General Dynamics to upgrade Type 3 avionics computer systems for Super Hornet and Growler combat jets

Oct. 13, 2020
The AMC is a rugged embedded computer that performs general-purpose, I/O, video, voice, and graphics processing for Navy carrier-based combat jets.

PATUXENT RIVER NAS, Md. – Military avionics experts at General Dynamics Corp. will upgrade U.S. Navy upgrade aircraft computers for the F/A-18E/F Super Hornet and EA-18G Growler combat aircraft with an extra microprocessor under terms of a $13.1 million contract announced last month.

Officials of the Naval Air Warfare Center's Aircraft Division at Patuxent River Naval Air Station, Md., are asking the General Dynamics Mission Systems segment in Bloomington, Minn., to upgrade Navy-owned Type 3 Advanced Mission Computers (AMC) with a fourth general purpose processor (GPP) to create a Type 3 extra processor.

The contract also asks General Dynamics to upgrade of all the Warfare Management Computer A11 cards with mission system computer equivalent GPPs in support of Advanced Mission Computer and Display.

The General Dynamics Type 3 AMC is for the Super Hornet and Growler aircraft, as well as The Mission Systems Computer (MSC) for the AV-8B Harrier jump jet.

Related: Boeing asked to integrate Honeywell ADCP II avionics computer aboard Air National Guard F-15C jet fighters

The AMC is a rugged embedded computer that performs general-purpose, I/O, video, voice, and graphics processing. Communication is over several buses, including 1553, Fibre Optic Fibre Channel, and Local PCI.

Single-board computers and other modules in the AMC fit in an industry standard 6U VME backplane, and the I/O configuration may be tailored with PMC mezzanine card (PMC) modules. An Ethernet interface supports software development and system maintenance.

The AMC's core system software (CSS) is a real-time operating system with embedded system software, application program interface, and diagnostic software set for the AMC. The computer's I/O includes MIL-STD-1553 drivers, Fibre Channel drivers, VMEbus drivers, and discrete and serial I/O drivers.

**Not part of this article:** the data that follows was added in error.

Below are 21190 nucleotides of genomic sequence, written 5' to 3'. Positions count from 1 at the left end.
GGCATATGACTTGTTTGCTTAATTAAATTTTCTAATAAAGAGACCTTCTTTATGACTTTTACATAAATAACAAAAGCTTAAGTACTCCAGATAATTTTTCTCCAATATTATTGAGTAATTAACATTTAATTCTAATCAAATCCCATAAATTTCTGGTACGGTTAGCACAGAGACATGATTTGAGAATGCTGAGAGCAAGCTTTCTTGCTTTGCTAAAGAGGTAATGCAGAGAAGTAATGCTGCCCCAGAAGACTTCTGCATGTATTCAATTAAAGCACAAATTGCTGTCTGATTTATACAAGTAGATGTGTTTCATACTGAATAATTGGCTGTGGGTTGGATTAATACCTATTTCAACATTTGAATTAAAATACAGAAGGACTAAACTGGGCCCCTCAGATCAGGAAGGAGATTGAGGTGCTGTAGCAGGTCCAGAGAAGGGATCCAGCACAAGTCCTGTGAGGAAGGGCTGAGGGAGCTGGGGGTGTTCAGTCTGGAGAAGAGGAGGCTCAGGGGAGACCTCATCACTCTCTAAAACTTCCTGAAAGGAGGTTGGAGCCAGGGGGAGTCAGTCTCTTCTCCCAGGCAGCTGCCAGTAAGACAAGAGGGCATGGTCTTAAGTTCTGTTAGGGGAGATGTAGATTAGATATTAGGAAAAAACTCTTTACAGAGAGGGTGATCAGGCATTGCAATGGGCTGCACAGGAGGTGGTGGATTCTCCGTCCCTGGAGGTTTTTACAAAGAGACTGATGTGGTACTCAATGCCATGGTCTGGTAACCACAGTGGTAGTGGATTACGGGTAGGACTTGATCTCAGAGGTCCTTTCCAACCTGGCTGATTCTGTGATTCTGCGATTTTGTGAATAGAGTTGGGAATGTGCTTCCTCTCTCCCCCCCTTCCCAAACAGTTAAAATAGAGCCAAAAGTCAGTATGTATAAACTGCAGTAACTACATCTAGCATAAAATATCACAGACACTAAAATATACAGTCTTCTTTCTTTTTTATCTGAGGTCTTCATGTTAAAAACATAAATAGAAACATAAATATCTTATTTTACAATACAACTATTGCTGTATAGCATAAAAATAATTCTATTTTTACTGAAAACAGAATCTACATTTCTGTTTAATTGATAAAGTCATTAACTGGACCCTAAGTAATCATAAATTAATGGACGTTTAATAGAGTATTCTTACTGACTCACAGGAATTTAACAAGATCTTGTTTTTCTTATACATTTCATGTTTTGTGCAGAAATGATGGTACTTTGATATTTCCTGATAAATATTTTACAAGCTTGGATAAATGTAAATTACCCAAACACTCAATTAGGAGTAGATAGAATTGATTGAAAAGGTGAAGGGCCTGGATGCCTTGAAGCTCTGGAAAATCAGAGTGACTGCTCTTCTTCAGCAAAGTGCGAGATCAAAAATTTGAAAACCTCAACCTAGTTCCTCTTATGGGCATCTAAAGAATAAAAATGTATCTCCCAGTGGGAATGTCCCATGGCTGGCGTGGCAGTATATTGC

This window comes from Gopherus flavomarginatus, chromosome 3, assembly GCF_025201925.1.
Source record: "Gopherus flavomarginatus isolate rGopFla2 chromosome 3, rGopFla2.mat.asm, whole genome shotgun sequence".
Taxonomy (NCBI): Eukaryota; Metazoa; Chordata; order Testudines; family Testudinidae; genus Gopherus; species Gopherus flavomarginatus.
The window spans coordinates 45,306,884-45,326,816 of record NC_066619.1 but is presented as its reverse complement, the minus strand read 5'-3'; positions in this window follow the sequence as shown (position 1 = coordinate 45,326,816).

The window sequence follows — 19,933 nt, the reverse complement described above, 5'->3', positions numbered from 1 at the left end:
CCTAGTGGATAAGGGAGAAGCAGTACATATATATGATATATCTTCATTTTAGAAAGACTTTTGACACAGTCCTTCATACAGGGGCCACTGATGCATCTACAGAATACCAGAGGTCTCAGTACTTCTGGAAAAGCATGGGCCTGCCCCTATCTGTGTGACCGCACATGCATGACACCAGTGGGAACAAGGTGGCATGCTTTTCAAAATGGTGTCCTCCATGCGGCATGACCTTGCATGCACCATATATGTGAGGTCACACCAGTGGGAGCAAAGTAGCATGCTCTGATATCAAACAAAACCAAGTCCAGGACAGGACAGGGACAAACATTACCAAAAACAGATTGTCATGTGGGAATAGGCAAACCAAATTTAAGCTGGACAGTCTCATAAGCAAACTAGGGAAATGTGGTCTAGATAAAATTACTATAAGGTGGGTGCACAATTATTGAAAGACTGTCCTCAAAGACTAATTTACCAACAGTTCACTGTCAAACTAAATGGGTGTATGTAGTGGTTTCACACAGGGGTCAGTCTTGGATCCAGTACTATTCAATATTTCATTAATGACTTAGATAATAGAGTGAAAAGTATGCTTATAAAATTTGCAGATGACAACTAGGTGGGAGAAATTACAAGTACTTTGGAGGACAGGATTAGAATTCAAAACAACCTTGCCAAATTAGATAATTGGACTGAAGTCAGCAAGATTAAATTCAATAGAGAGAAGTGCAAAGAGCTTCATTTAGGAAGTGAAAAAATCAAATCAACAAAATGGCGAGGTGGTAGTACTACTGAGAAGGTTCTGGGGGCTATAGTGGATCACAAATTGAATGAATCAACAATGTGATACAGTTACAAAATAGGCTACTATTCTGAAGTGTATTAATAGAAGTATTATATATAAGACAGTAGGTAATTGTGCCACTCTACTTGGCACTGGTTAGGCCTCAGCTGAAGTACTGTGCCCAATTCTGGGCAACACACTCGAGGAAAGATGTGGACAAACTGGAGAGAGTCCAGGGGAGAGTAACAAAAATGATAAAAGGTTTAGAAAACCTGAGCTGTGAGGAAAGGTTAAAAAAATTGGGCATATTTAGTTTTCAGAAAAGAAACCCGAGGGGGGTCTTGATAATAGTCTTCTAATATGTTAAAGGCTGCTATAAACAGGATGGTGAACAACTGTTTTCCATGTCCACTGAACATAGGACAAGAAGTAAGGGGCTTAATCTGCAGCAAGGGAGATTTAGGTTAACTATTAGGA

Related: Navy to install FACE-based avionics computer upgrade in Marine Corps AV-8B attack jet fleet

The AV-8B's mission computer is a VME-based processing system based on the Freescale Power-PC open-systems processor architecture. The mission computer can control mission computers and displays, digital maps, network processors, and servers.

The latest version of the F/A-18 mission computer is the AMC Type 4, which first was flight tested in 2012. Type 4 AMC increases computing power and accelerates image and mission processing functions, Boeing officials say.

Those advances will support new systems and future systems aboard the aircraft, including a distributed targeting system, infrared search and track, and a new high-definition touch-screen display.

Related: Northrop Grumman will upgrade the mission computers aboard U.S. Marine Corps AH-1Z and UH-1Y helicopters

The AMC is the nerve center of the Navy Super Hornet. The commercial off-the-shelf (COTS)-based, open-systems architecture product is configurable to many operating environments.

The flight and mission computer is designed to handle mission processing; sensor processing; display processing; stores management; and information management.

On this contract General Dynamics will do the work in Bloomington, Minn., and should be finished by September 2023. For more information contact General Dynamics Mission Systems online at, or the Naval Air Warfare Center Aircraft Division at

About the Author

John Keller | Editor-in-Chief

John Keller is the Editor-in-Chief, Military & Aerospace Electronics Magazine--provides extensive coverage and analysis of enabling electronics and optoelectronic technologies in military, space and commercial aviation applications. John has been a member of the Military & Aerospace Electronics staff since 1989 and chief editor since 1995.

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